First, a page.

Japanese scientist Yoshinori Ohsumi won the 2016 Nobel Prize in Medicine on Monday for discoveries related to autophagy, a cell-recycling system that could be used to help treat neurodegenerative diseases such as Alzheimer's and cancer.
"Ohsumi's discoveries led to a new paradigm in our understanding of how the cell recycles its content," the Karolinska Institute's Nobel Assembly said in a statement.
"His discoveries opened the path to understanding the fundamental importance of autophagy in many physiological processes, such as in the adaptation to starvation or response to infection," the statement added.
Mutations in the process of autophagy - or "self-eating," a name which was coined by Belgian biochemist Christian de Duve in 1963 - can cause diseases including cancer, Alzheimer's and diabetes.
Ohsumi's discoveries are "critically involved in ... our way of handling, counteracting [these] diseases," said Anna Wedell of the Karolinska Institute's Nobel Assembly.
Between 1901 and today, only 39 medicine prizes have been given to a single laureate, and Wedell referred to the committee's decision to name Ohsumi as the sole winner as "unusual."
"It's unusual that one person has dominated a field for so long and done so much of the original work," she said. "And when he did his first studies, very few people were interested in autophagy, so he worked almost alone for decades.
Ohsumi was born 1945 in Fukuoka, Japan. He received his doctorate from the University of Tokyo in 1974 before spending three years at Rockefeller University, New York, as a post-doctoral fellow.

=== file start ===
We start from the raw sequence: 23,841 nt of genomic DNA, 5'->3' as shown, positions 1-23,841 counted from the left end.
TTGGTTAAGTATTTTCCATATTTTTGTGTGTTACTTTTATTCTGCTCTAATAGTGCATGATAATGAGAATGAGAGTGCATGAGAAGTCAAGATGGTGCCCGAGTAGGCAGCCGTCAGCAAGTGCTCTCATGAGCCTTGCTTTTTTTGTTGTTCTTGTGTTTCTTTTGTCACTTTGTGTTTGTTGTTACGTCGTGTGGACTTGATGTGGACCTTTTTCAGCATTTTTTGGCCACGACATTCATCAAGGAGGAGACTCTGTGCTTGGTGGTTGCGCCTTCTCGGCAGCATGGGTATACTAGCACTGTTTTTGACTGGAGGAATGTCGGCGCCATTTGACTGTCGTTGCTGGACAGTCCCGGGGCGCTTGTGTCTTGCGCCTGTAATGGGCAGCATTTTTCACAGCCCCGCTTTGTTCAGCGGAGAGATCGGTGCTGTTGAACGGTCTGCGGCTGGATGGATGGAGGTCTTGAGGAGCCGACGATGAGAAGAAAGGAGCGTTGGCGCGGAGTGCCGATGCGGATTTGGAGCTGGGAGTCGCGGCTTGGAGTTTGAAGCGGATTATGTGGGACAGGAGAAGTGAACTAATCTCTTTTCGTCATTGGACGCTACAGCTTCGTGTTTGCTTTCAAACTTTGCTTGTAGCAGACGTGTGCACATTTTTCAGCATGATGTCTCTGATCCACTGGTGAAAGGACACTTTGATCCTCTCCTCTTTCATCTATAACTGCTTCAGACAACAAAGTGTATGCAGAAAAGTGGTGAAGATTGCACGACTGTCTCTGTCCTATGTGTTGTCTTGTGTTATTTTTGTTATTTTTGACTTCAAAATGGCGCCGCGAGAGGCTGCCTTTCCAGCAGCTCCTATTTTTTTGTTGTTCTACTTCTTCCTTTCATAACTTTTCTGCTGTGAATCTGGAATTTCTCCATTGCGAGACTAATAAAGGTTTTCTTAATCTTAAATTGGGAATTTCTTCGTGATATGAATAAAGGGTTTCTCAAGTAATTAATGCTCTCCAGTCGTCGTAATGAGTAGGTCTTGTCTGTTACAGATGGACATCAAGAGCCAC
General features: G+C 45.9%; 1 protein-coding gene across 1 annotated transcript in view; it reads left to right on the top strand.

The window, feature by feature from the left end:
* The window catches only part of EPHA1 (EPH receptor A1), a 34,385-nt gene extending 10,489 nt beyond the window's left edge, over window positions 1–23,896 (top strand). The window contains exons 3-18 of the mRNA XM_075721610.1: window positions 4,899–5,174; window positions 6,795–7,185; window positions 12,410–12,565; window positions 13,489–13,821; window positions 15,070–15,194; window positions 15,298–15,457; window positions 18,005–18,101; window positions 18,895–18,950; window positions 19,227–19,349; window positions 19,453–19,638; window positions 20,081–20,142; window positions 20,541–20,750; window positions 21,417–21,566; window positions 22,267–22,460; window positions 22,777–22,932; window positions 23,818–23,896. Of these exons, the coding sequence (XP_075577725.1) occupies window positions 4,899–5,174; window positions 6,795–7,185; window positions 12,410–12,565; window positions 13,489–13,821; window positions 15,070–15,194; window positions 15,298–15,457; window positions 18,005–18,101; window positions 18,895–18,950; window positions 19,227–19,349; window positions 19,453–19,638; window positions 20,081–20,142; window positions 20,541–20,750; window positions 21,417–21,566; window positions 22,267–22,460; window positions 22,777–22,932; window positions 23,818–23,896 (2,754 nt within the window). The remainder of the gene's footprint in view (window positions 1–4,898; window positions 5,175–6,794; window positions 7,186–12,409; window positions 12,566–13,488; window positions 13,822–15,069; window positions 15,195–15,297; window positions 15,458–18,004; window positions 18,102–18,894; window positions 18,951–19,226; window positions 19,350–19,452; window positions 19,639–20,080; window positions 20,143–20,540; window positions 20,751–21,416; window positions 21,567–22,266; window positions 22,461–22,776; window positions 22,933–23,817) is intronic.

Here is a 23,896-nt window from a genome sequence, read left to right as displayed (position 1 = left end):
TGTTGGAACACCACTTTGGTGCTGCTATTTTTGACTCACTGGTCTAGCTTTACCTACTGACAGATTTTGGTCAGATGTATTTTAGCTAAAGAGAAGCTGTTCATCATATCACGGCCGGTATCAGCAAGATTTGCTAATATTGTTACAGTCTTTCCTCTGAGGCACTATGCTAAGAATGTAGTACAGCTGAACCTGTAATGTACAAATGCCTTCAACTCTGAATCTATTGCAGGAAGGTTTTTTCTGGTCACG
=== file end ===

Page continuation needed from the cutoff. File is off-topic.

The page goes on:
He returned to the University of Tokyo, where he established his research group in 1988. Since 2009, he has been a professor at the Tokyo Institute of Technology.
Thomas Perlmann, secretary general of the Karolinska Institute's Nobel Assembly, told reporters that Ohsumi was "not expecting" to win the award and that he is "very, very pleased."
Perlmann added that Ohsumi had asked him "if he was allowed to leave the building," and that he had responded that the laureate could expect a lot of phone calls and attention in the wake of the announcement.
"In line with my belief, I wanted to do some research other people didn't," Ohsumi told Japanese broadcaster NHK after the announcement. "The field did not receive much attention back then, but it has gotten a lot of attention recently."
The medicine prize was the first of the annual Nobel Prize awards to be announced. The Physics prize will be announced Tuesday, chemistry on Wednesday and the Nobel Peace Prize on Friday. Literature follows on October 13.
The awards were endowed by Swedish industrialist Alfred Nobel, inventor of dynamite. It is worth 8 million kronor (930,000 dollars) this year.